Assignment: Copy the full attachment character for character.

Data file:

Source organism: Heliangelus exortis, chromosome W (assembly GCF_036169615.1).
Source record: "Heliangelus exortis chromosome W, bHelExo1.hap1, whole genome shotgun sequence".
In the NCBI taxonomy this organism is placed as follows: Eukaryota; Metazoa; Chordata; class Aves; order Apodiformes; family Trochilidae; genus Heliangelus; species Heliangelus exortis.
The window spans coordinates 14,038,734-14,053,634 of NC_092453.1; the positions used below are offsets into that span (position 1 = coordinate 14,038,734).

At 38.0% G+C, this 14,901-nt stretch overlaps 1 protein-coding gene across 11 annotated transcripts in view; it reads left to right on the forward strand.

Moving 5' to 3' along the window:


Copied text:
Source organism: Heliangelus exortis, chromosome W (assembly GCF_036169615.1).
Source record: "Heliangelus exortis chromosome W, bHelExo1.hap1, whole genome shotgun sequence".
In the NCBI taxonomy this organism is placed as follows: Eukaryota; Metazoa; Chordata; class Aves; order Apodiformes; family Trochilidae; genus Heliangelus; species Heliangelus exortis.
The window spans coordinates 14,038,734-14,053,634 of NC_092453.1; the positions used below are offsets into that span (position 1 = coordinate 14,038,734).

At 38.0% G+C, this 14,901-nt stretch overlaps 1 protein-coding gene across 11 annotated transcripts in view; it reads left to right on the forward strand.

Moving 5' to 3' along the window: